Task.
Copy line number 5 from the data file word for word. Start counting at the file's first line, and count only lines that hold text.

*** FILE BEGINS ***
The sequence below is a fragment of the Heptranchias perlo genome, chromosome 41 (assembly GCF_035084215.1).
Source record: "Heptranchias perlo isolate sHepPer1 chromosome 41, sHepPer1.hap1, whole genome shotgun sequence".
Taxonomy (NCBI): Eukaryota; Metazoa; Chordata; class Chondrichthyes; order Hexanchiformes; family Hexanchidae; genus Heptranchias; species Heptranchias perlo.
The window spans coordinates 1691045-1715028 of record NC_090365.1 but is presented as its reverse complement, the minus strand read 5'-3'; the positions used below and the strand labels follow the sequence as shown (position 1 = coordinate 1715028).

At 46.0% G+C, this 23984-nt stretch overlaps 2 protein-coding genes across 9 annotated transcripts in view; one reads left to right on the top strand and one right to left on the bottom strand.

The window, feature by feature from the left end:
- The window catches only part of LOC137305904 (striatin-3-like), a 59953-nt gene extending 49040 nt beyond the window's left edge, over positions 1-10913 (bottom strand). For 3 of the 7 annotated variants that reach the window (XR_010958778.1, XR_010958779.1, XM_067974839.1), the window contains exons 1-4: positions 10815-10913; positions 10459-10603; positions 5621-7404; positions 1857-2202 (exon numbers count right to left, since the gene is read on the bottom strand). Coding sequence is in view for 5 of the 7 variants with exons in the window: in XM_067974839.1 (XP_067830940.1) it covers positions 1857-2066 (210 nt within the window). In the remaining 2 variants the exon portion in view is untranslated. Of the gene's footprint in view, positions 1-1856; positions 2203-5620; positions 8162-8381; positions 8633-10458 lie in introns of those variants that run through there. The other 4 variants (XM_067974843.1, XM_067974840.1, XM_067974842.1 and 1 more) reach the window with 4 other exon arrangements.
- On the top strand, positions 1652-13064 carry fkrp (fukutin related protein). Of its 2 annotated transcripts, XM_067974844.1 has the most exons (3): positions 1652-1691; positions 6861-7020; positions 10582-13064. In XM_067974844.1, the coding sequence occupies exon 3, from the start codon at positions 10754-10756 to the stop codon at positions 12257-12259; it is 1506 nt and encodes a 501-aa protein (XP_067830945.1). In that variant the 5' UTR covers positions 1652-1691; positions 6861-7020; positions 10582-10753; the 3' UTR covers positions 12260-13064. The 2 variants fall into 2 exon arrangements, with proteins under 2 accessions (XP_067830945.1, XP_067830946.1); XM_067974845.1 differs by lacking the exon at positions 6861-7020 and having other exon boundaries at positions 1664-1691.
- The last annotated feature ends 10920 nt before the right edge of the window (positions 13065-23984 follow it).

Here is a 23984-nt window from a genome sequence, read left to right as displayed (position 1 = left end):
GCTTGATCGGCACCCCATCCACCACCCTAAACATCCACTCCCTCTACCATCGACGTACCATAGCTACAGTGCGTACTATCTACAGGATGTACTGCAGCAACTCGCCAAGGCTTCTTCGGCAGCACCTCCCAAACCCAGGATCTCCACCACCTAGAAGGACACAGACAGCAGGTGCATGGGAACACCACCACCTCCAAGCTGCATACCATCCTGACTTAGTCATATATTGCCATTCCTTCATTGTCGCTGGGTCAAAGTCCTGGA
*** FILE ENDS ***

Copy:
At 46.0% G+C, this 23984-nt stretch overlaps 2 protein-coding genes across 9 annotated transcripts in view; one reads left to right on the top strand and one right to left on the bottom strand.